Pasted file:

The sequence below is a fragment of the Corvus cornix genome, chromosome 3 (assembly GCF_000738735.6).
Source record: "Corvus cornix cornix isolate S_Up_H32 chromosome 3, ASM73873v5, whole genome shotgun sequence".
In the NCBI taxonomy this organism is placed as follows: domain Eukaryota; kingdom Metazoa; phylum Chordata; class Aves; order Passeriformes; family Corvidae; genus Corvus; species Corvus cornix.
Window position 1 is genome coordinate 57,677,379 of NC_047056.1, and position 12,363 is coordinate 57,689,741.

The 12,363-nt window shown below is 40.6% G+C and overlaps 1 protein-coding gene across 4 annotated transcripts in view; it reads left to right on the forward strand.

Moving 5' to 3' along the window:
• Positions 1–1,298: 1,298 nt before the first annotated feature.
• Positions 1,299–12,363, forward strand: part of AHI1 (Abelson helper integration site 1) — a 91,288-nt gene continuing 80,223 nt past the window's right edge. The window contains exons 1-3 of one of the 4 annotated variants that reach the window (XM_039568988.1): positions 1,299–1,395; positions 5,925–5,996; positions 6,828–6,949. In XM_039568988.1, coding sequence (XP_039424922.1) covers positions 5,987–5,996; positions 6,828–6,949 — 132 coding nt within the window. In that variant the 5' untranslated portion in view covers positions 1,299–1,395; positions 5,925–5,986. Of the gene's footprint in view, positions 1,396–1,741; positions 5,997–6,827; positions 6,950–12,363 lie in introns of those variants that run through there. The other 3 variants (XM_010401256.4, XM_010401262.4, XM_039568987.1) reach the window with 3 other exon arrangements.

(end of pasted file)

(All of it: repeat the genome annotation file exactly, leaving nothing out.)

The sequence below is a fragment of the Corvus cornix genome, chromosome 3 (assembly GCF_000738735.6).
Source record: "Corvus cornix cornix isolate S_Up_H32 chromosome 3, ASM73873v5, whole genome shotgun sequence".
In the NCBI taxonomy this organism is placed as follows: domain Eukaryota; kingdom Metazoa; phylum Chordata; class Aves; order Passeriformes; family Corvidae; genus Corvus; species Corvus cornix.
Window position 1 is genome coordinate 57,677,379 of NC_047056.1, and position 12,363 is coordinate 57,689,741.

The 12,363-nt window shown below is 40.6% G+C and overlaps 1 protein-coding gene across 4 annotated transcripts in view; it reads left to right on the forward strand.

Moving 5' to 3' along the window:
• Positions 1–1,298: 1,298 nt before the first annotated feature.
• Positions 1,299–12,363, forward strand: part of AHI1 (Abelson helper integration site 1) — a 91,288-nt gene continuing 80,223 nt past the window's right edge. The window contains exons 1-3 of one of the 4 annotated variants that reach the window (XM_039568988.1): positions 1,299–1,395; positions 5,925–5,996; positions 6,828–6,949. In XM_039568988.1, coding sequence (XP_039424922.1) covers positions 5,987–5,996; positions 6,828–6,949 — 132 coding nt within the window. In that variant the 5' untranslated portion in view covers positions 1,299–1,395; positions 5,925–5,986. Of the gene's footprint in view, positions 1,396–1,741; positions 5,997–6,827; positions 6,950–12,363 lie in introns of those variants that run through there. The other 3 variants (XM_010401256.4, XM_010401262.4, XM_039568987.1) reach the window with 3 other exon arrangements.